Not so different: Whether barista or miner, workers face the same enemy
Members of the United Mine Workers show up at a Starbucks in Alabama to show solidarity with baristas organizing with Starbucks Workers United in April. | @HaedenWright via Twitter

“I’m not anti-union, but the history of unions is based on the fact that companies in the ’40s, ’50s and ’60s abused their people. We’re not in a coal mining business; we’re not abusing our people.” – Howard Schultz, Starbucks CEO

Whether it be the Starbucks baristas in New York or the Warrior Met Coal Miners in Alabama, workers joining together is a dangerous thing for big business. With the organized labor movement being revived in recent years across the economy, it is no wonder corporations are scrambling to put an end to unions, worker coalitions, and a growing collective class consciousness.

Employees at Starbucks have been demanding better working conditions all across the country. In Queens, N.Y., supporters rallied together in July of this year following the illegal firing of Starbucks Workers United (SBU) leader Austin Locke. The dismissal came after he and other workers at the Ditmars Boulevard location successfully won their union election only a week prior. Locke, a barista at Starbucks for over five years, is the first union leader to be fired in New York City.

At the July rally, standing alongside the workers of SBU were members of the Amazon Labor Union, the United Parcel Service Union, the Democratic Socialists of America (DSA), the Young Communist League (YCL), and other organizations. State Assembly member Zohran Mamdani, city council member Tiffany Caban, and State Sen. Mike Gianaris also showed their support. This coalition showed up against union busting and intimidation and stand as a local example of how powerful solidarity can be.

History teaches that divisions among the working class only serve the bosses and that revolutionary power is built through a broad and united front formed by workers of all kinds. With the growing trend of far-right extremism, we must be wary of divisive tactics that pit workers against each other.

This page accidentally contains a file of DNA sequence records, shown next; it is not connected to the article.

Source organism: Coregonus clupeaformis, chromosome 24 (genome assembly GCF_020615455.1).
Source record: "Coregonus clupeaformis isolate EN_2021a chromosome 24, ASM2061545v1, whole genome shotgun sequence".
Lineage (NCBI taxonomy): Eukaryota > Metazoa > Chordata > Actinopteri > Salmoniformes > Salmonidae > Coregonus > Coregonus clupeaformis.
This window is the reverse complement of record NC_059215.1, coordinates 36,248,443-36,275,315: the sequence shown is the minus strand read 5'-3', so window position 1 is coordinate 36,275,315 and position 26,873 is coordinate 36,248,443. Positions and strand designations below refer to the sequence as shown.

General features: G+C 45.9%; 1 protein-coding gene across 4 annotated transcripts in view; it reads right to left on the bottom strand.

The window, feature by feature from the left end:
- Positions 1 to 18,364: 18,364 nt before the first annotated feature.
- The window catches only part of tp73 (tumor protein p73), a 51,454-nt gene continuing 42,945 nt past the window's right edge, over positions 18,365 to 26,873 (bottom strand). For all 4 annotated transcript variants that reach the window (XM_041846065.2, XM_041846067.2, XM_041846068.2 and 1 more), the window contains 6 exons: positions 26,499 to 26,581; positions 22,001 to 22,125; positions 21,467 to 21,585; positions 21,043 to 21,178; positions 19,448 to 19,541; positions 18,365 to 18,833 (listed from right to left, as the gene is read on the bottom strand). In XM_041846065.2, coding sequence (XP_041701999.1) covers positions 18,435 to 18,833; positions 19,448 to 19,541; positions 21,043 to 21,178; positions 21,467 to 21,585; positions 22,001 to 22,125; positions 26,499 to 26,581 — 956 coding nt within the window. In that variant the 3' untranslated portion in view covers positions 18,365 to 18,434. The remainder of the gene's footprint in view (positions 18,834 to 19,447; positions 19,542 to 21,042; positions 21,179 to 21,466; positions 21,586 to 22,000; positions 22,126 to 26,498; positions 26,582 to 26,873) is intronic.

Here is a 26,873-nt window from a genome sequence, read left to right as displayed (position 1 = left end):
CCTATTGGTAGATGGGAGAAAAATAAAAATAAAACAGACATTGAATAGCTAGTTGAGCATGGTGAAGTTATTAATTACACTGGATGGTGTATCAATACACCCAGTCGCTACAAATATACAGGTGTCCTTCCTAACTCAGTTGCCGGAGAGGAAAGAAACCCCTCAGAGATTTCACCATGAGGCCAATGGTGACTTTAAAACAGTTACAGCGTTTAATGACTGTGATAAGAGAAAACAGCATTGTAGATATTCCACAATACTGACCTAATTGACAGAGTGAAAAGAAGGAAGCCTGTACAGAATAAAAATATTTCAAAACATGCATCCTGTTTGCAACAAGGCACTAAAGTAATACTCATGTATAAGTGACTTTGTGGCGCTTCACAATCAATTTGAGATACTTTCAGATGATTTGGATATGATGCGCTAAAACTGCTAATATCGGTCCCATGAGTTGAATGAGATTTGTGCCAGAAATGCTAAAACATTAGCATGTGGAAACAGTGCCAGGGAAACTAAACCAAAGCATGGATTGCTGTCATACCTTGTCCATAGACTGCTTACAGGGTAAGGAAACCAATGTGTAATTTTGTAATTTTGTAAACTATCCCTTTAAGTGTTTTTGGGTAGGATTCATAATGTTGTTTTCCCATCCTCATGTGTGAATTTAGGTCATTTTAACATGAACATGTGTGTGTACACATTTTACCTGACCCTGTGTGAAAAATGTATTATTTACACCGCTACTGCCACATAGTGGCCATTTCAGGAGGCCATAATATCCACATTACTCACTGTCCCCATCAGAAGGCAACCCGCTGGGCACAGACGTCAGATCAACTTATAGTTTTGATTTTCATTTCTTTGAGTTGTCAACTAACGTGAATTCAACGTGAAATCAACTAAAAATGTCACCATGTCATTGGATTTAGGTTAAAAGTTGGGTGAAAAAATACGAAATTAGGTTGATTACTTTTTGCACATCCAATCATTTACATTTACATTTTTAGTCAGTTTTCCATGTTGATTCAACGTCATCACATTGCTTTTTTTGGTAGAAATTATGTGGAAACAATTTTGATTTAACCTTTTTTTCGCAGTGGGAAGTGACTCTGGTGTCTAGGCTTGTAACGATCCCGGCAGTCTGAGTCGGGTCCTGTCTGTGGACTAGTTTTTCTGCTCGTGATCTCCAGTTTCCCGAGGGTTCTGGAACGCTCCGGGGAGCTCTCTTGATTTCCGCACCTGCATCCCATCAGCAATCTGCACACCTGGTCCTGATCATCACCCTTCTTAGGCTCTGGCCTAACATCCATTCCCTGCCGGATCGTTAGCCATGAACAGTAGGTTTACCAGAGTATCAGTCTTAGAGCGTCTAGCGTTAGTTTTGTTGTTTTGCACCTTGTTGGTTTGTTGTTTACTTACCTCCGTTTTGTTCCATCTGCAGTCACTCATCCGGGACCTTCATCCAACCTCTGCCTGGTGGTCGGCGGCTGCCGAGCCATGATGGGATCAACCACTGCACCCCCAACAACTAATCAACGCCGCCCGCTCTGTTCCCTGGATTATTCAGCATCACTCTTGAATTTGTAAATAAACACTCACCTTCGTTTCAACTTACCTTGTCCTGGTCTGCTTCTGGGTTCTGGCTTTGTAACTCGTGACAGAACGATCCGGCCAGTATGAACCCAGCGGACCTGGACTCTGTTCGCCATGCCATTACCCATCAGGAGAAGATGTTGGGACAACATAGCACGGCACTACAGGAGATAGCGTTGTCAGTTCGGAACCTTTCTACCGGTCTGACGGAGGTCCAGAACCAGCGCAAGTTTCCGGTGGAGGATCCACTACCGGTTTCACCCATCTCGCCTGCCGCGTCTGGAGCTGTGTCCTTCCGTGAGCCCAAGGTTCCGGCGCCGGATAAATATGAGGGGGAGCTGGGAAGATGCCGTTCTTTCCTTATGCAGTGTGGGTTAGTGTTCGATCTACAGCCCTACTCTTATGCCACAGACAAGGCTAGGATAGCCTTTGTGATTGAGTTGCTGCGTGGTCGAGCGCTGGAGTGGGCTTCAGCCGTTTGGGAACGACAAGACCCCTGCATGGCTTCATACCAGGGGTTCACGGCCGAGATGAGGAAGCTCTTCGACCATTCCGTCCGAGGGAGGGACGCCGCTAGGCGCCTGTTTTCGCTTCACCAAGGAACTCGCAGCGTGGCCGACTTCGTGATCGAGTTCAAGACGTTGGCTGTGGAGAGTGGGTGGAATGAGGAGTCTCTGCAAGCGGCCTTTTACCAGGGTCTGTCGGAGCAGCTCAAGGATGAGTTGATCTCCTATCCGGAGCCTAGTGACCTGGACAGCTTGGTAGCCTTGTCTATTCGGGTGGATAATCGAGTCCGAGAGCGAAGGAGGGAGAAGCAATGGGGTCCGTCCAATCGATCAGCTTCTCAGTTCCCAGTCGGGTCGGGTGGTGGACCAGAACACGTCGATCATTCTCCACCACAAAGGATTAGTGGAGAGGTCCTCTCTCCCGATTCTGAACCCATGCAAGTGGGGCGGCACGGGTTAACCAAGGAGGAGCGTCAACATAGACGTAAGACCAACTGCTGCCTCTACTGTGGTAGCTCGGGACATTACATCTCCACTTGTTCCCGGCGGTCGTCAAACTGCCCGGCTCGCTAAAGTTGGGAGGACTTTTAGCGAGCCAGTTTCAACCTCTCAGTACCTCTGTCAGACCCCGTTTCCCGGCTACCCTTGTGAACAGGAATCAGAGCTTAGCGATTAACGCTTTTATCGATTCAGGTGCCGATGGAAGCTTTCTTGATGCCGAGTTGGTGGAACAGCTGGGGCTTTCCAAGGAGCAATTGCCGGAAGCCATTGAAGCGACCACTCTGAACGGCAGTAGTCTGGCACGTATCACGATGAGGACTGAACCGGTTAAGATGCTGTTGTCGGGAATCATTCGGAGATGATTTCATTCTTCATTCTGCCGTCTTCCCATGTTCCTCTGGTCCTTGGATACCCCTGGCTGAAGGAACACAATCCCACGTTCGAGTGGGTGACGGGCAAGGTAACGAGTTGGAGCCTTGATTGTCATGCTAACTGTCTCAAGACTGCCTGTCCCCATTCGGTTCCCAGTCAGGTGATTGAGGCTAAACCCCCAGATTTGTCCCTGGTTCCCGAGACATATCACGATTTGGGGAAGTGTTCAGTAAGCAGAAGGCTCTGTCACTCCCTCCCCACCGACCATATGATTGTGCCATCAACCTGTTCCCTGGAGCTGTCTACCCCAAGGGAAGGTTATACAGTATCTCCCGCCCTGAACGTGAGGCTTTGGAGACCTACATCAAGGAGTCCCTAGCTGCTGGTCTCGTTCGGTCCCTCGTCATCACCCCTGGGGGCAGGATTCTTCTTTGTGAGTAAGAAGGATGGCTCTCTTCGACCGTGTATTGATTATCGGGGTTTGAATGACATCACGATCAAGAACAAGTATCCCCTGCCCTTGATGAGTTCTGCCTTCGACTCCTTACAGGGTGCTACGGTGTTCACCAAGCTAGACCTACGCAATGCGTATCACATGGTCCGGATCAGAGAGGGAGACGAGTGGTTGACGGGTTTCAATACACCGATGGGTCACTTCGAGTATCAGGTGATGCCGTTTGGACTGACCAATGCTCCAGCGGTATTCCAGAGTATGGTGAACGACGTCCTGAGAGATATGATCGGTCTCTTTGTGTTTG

There are many examples of particular fields of labor being undervalued and excluded from workplace protections throughout history. One of the ways this happens is through the capitalist myth of “unskilled labor.” The concept has been used to justify poorer treatment, lower wages, and more intense exploitation of certain workers—often people of color and other marginalized groups.

In 1917, the United States Census Bureau expanded its occupational classification system, dividing work fields and qualifications into six groupings. The “unskilled labor” group, which most workers of the time fell under, was defined as a job which “requires no special training, judgment, or manual dexterity, but supplies mainly muscular strength for the performance of coarse, heavy work.” Unsurprisingly, these distinctions were not made in relation to actual technical skill or difficulty, but in occupational relation to property, credit, and business.

This might explain why professions like banking or accounting have historically been valued over manual labor or service work. Today, the Social Security Administration defines unskilled labor as “work which needs little or no judgment to do simple duties that can be learned on the job in a short period of time.”